However, as long as there is difference, there is inequality. In this sense, Schlafly reminded us feminism is fundamentally trying to achieve an unachievable equality between men and women, because they are inherently different. I like the point Schlafly mentioned that “the differences are not a woman’s weakness but her strength.” If women could empower themselves based on their differences, it might produce more strong women than other feminists supposed to.

There are two things in related to feminism I want to note. One is the doubt that I always have: do we need to think in a feminist way all the time, no matter stressing women’s weak position or women’s difference from men? Suppose a male professor discusses an academic issue with a female professor, does she or he always think their different opinions are because of their different genders? In other words, to what extent does gender difference affect people’s thoughts?

The other is a statistic showed that in recent years, female students graduated from Ivy Leagues would rather become housewives taking care of kids than being “powerful” women, and the number is still on the rise. When the first time I saw the news, it’s really shocked. It seems like no matter how well women have been educated, no matter how liberal and open the society is, traditional roles of men and women are still working in everyone’s mind.

Sunday, October 12, 2008

Russell Kirk: Ten Conservative Principles

After reading Kirk’s article, for the first time, I felt conservatism is not that bad idea. It’s a necessary balance to liberalism, and without either of them, the society is imperfect. Conservatism is mostly based on observation and reflection of human history, just as what they believe that “A people’s historic continuity of experience offers a guide to policy far better than the abstract designs of coffee-house philosophers.” It’s an ironic saying to those liberal thinkers, but a practical perspective in real life.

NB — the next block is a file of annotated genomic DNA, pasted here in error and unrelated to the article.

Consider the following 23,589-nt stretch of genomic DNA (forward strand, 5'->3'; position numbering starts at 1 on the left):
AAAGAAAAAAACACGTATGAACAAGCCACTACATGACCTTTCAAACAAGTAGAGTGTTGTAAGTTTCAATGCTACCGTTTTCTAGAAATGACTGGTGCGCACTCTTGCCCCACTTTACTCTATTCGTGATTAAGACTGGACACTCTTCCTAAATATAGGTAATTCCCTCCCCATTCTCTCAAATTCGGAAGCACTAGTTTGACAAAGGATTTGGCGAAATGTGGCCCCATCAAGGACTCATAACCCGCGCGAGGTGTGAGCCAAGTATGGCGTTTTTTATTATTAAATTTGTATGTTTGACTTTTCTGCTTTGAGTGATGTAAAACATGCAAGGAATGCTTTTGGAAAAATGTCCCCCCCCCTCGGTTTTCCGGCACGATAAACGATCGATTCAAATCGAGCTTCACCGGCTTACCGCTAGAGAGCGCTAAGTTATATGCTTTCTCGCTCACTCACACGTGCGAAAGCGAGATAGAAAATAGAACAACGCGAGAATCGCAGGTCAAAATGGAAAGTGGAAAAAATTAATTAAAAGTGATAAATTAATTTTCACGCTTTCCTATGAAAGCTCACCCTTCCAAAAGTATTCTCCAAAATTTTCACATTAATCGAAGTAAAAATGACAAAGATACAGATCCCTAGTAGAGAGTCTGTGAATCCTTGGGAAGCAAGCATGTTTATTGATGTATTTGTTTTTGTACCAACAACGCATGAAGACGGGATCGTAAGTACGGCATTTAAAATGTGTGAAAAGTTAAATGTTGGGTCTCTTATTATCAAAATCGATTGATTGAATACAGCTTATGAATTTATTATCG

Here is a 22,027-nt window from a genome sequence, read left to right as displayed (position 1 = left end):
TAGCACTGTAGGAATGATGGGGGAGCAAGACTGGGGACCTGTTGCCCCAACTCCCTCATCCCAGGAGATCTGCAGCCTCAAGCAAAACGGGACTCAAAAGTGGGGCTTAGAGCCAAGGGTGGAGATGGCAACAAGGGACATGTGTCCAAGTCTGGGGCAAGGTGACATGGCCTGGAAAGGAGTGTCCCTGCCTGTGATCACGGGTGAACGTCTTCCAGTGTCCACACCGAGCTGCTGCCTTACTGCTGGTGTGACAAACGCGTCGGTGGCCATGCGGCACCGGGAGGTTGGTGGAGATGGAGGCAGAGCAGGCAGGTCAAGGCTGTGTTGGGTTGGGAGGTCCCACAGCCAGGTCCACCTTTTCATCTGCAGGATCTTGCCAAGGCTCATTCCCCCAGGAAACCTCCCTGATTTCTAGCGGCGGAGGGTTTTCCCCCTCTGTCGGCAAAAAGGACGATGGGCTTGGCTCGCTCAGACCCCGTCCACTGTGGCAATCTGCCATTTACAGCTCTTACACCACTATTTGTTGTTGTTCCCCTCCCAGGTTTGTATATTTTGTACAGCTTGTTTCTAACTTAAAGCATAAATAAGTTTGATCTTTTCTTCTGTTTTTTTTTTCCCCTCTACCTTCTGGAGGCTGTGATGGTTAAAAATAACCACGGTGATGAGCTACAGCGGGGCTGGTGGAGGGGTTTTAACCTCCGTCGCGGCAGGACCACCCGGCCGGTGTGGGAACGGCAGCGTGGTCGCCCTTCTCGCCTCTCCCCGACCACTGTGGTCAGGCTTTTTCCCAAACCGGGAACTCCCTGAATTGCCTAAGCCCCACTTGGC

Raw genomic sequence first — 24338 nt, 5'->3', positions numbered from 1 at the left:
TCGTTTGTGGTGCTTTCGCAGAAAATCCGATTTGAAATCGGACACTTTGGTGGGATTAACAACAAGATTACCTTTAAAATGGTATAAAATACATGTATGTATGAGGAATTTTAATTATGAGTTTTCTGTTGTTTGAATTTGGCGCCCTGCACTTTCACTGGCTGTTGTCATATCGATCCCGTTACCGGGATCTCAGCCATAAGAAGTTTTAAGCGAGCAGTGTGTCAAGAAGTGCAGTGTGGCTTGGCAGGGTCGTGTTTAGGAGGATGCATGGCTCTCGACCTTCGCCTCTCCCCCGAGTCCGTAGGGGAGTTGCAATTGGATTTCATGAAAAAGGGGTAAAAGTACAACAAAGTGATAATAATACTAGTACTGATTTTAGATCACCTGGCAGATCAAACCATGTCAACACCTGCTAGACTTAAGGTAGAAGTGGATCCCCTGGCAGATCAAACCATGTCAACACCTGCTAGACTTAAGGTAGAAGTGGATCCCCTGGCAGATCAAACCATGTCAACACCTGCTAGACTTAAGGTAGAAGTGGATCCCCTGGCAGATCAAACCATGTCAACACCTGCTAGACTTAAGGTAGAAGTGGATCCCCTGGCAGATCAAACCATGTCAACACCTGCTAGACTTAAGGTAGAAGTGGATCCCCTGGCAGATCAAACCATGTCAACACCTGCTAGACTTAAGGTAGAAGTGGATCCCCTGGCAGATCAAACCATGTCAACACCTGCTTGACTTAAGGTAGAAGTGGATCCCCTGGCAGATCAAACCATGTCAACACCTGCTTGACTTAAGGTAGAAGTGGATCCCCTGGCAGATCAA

History is proved to happen in a cycle way. Though people are always trying to get out the cycle and set up a new world, they end up just starting a new cycle. As Kirk said, “that power which the revolutionaries had thought oppressive in the hands of the old regime became many times as tyrannical in the hands of the radical new masters of the state.” For this reason, conservative doesn’t abolish but restrain power so as to avoid anarchy or tyranny.

Liberalism has good intention for a better society, but its idealistic ideas always cause terrible human experiments. Kirk used modern history as an example that “the ideologues who promise the perfection of man and society have converted a great part of the twentieth-century world into a terrestrial hell.” There’s nothing wrong with the idea, while the problem is how to practice the idea, or whether the idea is practical. The conservative doesn’t want to take risks of human life, so “they prefer the devil they know to the devil they don’t know.”